May 18-24, 2001
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IN THIS ISSUE
Waters' mission runs deep
Two graduates honored for their service to humanity
Student aids the homeless

Mellon winner redefines "Jim Crow" era

Pre-med student shares his passion for music
Fast-track grad driven to help his family
Student leads effort to install Braille on Lawn room doors
Creative recycling: Students convert crate into studio
Lawson lives richly
Can you go home again? Issues facing international students
Education delayed but not denied
Weaver finds election laws discriminatory
Quilter gets A+
Students to go abroad on Fulbright scholarships
Weddle will research Peruvian women
Graduate rich in lessons learned
Anthony defender of public good
Affinnih plays her cards strategically
After earning degree in two years, graduate going for two more
Student develops new sign language system
Student trio pushes for late-night joe

Graduate rich in lessons learned

Andrew Todd Rich
Stephanie Gross
Andrew Todd Rich, right, sought the advice of Arts & Sciences Associate Dean Gordon Stewart when he decided to return to school and complete his degree.

Staff Report

If U.Va. gave degrees in perseverance, Andrew Todd Rich would receive one magna cum laude. But he is plenty satisfied with the B.A. in government and foreign affairs he’ll receive on May 20.

Rich hopes to teach government in a Charlottesville-area school for a year or two before going to law school. “I want to teach students what I didn’t learn in high school, such as writing, taking notes and developing study skills,” he said.

Rich, 32, entered U.Va. in 1989 as a third-year student after attending George Mason University and Piedmont Virginia Community College. Full-time work became a higher priority, so his grades suffered. U.Va. placed Rich on probation and then suspended him in 1990 because he couldn’t maintain his grades.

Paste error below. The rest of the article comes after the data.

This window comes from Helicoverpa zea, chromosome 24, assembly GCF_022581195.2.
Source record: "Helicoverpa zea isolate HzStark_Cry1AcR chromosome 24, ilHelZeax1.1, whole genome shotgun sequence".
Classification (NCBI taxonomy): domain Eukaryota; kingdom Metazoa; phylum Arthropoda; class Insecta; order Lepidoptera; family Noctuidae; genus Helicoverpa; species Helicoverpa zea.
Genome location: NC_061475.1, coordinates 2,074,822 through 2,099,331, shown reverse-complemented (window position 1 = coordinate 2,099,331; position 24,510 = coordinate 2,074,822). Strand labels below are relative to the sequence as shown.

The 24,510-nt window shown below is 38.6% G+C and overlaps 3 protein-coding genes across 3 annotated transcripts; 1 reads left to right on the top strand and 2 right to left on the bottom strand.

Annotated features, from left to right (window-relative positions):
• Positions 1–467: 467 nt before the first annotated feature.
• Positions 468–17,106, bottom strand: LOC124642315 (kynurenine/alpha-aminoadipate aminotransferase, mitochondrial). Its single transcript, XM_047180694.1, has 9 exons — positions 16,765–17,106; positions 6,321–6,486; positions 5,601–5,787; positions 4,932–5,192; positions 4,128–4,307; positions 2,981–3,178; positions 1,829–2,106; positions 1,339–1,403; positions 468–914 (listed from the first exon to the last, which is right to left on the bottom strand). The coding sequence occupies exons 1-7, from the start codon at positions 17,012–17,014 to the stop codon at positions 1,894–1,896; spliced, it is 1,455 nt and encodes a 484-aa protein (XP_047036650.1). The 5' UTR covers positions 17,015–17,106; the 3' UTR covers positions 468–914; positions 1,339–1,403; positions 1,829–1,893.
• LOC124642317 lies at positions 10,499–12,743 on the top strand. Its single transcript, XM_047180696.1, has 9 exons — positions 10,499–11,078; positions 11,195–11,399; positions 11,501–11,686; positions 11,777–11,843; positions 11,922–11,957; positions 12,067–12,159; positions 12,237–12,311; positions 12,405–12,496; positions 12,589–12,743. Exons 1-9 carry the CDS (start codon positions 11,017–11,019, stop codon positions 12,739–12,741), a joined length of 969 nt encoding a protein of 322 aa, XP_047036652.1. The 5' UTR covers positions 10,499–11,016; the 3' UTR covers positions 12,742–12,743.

In early 1991, Rich met his future wife, Jill. The two soon eloped and the following year had their first of three sons. Supporting a family took precedence over getting a degree.

After so many false starts, Rich doubted he ever could earn a degree. Through work, he met Hovey Dabney, former rector of U.Va.’s Board of Visitors. He suggested Rich contact Gordon Stewart, an associate Arts & Sciences dean, for advice. “Dean Stewart urged me to straighten out my life before attempting school again. If I returned, I needed to ‘put my heart in school.’”

Rich took Stewart’s counsel over the next few years and developed a love of learning on his own. “Although I wasn’t in school, I was constantly seeking opportunities to learn. I attended Miller Center lectures, and some of my favorite dates with my wife were going to bookstores to find old history and philosophy books.”
In the summer of 1998, Rich took the “Philosophy of Law” class at U.Va. and got an “A.” He said “that ‘A’ extended my ‘line of credit,’” but it took more time to commit to attending college full time.

A big obstacle to completing a degree was completing the foreign-language requirement, since he’d never earned above “D’s” in the past. He enrolled in U.Va.’s summer foreign language institute. The Italian classes met all day, five days a week over the summer.

“I worked harder for those grades than anything else,” Rich said. “I even dreamed in Italian.” He finished with four “B’s.”

After that success, his family pushed him to seek financial aid and attend U.Va. full time. Rich did just that. He hopes to finish with a 3.0-plus GPA. Wife, children, parents and in-laws will be there when Rich gets his degree.

“Gordon Stewart opened the door for me to walk through in 1995, but I wasn’t ready until 1998,” Rich said. “If you’ve got the support of family and friends, it’s never too late.”


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